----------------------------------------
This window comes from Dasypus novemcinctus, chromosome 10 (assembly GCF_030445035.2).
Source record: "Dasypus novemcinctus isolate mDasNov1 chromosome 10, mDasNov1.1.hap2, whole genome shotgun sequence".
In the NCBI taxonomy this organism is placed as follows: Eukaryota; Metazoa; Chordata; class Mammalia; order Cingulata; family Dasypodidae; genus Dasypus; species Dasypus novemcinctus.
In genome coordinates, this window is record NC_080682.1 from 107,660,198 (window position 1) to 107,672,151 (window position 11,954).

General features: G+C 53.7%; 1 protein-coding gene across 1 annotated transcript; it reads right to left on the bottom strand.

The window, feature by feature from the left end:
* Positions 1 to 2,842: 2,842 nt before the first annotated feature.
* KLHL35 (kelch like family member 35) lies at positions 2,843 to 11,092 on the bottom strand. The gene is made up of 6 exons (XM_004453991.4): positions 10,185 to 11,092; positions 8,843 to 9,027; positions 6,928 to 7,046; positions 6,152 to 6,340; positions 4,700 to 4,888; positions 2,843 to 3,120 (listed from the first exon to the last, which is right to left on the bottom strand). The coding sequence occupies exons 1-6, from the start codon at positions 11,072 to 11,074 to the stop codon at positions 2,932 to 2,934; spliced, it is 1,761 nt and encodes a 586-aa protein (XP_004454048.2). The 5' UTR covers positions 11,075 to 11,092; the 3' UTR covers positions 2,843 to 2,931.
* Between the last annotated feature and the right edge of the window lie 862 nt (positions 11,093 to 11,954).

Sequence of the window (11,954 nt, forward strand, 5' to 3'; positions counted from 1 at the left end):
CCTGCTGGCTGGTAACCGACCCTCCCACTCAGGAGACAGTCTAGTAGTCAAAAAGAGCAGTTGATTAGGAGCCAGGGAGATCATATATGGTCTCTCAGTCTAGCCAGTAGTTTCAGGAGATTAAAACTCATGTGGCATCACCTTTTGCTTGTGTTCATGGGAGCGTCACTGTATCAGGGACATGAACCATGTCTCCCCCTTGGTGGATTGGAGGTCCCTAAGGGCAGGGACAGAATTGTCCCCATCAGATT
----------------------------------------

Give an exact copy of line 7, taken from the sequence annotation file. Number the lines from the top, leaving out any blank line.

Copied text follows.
* Positions 1 to 2,842: 2,842 nt before the first annotated feature.